Monica said...

Max, I agree wholeheartedly. As a student at a Jesuit university in the Midwest, I was unable to make the SOA trip our school sponsored but attended the prayer vigil for friends who did. I have also bought my plane ticket to DC for the March for Life. No one is denying that abortion is the most despicable evil our country is dealing with presently, but that does not negate the need for human rights in other places as well. It is a failure of the prolife movement and so damaging to our credibility when we are not prolife in every instance from conception to natural death. This goes for prolifers who support the death penalty, prolifers who support embryonic stem cell research, prolifers who support unjust wars, prolifers who support the SOA. We will fail if we are not a unified, consistent voice for Life.

At the vigil, one of our Jesuits talked about the need to think about "What would I die for?" which is very very different from "What would I kill for?" because that plagued mentality has led to such atrocities as abortion, the SOA, war, torture, any number of things. I like to think that in my life I would die so that others may live. Let us challenge ourselves to live lives worthy of the cause.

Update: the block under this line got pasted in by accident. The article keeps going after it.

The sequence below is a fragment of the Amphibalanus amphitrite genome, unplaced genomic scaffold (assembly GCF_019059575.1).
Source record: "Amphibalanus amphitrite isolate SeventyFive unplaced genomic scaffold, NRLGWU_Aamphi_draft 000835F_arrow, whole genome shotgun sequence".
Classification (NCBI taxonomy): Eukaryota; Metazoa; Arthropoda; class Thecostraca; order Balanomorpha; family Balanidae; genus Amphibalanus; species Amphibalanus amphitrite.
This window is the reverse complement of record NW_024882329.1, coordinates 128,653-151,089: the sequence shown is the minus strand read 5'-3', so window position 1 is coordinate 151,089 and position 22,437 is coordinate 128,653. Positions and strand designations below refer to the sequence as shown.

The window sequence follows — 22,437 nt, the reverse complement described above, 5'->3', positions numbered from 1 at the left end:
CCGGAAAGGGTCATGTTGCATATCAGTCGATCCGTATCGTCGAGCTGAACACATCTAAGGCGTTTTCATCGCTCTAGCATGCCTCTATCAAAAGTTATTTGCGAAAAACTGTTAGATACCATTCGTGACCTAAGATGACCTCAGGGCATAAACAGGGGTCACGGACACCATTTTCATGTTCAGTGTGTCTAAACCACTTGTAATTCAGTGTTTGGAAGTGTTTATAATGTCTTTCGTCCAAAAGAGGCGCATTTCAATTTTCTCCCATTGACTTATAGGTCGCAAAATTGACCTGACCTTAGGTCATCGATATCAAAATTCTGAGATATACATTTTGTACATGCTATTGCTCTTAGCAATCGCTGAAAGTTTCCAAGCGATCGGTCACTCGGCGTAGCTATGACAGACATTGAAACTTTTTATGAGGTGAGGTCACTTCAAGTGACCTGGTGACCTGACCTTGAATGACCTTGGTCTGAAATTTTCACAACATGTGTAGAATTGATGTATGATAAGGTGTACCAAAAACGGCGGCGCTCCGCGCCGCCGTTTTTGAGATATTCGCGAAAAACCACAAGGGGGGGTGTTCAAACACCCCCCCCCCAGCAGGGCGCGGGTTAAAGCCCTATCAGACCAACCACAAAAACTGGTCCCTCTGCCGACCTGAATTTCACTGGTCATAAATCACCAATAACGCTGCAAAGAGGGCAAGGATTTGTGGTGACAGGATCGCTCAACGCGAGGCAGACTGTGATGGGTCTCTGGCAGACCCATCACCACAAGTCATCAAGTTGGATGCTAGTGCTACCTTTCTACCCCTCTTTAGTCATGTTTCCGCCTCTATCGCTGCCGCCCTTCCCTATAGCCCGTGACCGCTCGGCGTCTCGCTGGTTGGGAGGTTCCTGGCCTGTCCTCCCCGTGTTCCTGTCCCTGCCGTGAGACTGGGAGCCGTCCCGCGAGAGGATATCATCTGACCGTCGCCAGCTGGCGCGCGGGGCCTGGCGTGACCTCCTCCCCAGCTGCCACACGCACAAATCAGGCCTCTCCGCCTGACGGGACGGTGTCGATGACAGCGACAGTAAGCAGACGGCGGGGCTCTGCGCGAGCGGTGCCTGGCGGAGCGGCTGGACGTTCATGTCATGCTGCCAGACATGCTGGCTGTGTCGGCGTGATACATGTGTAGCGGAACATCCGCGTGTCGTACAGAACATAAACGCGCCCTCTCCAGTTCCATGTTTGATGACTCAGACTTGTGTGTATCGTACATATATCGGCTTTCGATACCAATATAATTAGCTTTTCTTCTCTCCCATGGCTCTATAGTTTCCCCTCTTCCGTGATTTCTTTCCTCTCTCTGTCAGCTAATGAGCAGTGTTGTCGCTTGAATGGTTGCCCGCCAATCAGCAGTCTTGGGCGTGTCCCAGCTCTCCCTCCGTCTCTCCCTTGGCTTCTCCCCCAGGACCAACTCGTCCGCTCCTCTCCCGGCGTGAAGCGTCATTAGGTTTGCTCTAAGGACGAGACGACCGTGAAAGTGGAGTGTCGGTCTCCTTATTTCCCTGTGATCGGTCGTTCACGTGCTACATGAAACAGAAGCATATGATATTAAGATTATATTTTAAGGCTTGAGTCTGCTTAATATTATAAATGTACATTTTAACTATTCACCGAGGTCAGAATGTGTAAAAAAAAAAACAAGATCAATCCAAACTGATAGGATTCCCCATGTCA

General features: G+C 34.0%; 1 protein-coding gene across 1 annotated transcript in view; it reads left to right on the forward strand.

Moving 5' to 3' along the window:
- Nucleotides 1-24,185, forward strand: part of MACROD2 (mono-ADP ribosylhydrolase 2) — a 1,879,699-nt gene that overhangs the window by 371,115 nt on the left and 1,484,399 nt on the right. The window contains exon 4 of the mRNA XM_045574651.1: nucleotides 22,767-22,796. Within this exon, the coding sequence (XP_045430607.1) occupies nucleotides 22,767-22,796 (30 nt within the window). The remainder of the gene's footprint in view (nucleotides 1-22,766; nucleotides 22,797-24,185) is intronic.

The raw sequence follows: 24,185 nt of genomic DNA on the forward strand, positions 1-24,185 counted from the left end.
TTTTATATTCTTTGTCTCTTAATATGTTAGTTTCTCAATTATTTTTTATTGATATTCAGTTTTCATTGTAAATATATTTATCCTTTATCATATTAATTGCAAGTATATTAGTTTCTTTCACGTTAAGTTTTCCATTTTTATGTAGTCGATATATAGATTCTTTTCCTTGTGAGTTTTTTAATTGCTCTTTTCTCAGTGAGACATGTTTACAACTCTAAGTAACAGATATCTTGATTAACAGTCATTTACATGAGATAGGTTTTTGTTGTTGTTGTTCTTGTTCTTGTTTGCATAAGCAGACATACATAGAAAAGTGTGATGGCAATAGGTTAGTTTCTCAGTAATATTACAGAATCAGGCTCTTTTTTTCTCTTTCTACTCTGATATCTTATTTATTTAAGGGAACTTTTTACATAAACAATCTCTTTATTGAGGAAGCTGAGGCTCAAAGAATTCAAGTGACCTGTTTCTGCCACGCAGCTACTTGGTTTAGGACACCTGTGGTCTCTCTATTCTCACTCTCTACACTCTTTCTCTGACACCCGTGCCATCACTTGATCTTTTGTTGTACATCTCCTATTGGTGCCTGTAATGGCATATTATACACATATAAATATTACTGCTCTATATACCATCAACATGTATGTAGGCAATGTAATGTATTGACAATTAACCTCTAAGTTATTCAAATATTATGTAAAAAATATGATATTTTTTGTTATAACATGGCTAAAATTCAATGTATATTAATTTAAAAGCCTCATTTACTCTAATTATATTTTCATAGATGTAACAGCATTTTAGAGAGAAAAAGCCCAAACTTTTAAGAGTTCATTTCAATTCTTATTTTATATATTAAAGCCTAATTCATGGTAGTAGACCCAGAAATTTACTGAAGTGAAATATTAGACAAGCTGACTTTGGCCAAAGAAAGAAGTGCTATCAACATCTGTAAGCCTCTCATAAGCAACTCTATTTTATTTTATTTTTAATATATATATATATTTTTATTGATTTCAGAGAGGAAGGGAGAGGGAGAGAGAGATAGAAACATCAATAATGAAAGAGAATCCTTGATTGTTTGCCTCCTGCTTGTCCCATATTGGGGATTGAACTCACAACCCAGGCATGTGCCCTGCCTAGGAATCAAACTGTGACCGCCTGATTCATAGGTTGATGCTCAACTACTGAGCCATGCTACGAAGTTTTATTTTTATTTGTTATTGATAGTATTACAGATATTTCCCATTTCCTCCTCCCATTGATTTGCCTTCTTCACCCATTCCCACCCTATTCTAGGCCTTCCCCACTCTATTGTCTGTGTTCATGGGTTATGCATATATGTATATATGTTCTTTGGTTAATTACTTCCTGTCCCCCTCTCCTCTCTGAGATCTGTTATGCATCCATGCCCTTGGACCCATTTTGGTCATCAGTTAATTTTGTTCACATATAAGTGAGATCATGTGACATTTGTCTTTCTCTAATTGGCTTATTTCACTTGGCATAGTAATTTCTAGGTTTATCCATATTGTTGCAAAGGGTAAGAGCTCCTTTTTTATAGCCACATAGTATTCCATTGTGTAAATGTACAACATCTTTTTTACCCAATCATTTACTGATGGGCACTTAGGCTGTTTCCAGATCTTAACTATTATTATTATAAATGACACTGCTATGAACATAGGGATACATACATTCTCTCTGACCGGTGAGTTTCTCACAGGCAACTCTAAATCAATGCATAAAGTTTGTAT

Anonymous said...

I think Ryan Duns, SJ has it right on liberation theology.

Joseph Fromm said...

I am not arguing with any of you. If I can ask a few rhetorical questions? Is not the primary definition of Liberation Theology "Serving Christ by serving the poor?" My follow up is? How is protesting at a military base serving the poor? Would it not be a more fitting tribute to the fallen Jesuits of El Salvador, that more poor El Salvadoran children would have access to a good Jesuit education?